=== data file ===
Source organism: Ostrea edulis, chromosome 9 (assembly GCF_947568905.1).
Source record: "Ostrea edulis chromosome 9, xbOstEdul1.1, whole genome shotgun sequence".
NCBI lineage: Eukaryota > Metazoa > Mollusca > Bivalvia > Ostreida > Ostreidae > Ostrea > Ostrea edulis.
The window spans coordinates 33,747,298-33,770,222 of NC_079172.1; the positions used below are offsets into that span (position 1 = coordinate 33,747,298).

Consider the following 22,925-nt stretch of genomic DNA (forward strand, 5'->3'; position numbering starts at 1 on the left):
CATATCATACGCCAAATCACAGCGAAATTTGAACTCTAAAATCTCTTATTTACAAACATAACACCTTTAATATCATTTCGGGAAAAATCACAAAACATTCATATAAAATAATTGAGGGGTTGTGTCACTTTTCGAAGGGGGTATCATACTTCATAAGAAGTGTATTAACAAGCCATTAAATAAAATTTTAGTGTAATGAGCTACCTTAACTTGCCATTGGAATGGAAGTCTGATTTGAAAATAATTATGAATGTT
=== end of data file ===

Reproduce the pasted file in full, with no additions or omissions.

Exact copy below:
Source organism: Ostrea edulis, chromosome 9 (assembly GCF_947568905.1).
Source record: "Ostrea edulis chromosome 9, xbOstEdul1.1, whole genome shotgun sequence".
NCBI lineage: Eukaryota > Metazoa > Mollusca > Bivalvia > Ostreida > Ostreidae > Ostrea > Ostrea edulis.
The window spans coordinates 33,747,298-33,770,222 of NC_079172.1; the positions used below are offsets into that span (position 1 = coordinate 33,747,298).

Consider the following 22,925-nt stretch of genomic DNA (forward strand, 5'->3'; position numbering starts at 1 on the left):
CATATCATACGCCAAATCACAGCGAAATTTGAACTCTAAAATCTCTTATTTACAAACATAACACCTTTAATATCATTTCGGGAAAAATCACAAAACATTCATATAAAATAATTGAGGGGTTGTGTCACTTTTCGAAGGGGGTATCATACTTCATAAGAAGTGTATTAACAAGCCATTAAATAAAATTTTAGTGTAATGAGCTACCTTAACTTGCCATTGGAATGGAAGTCTGATTTGAAAATAATTATGAATGTT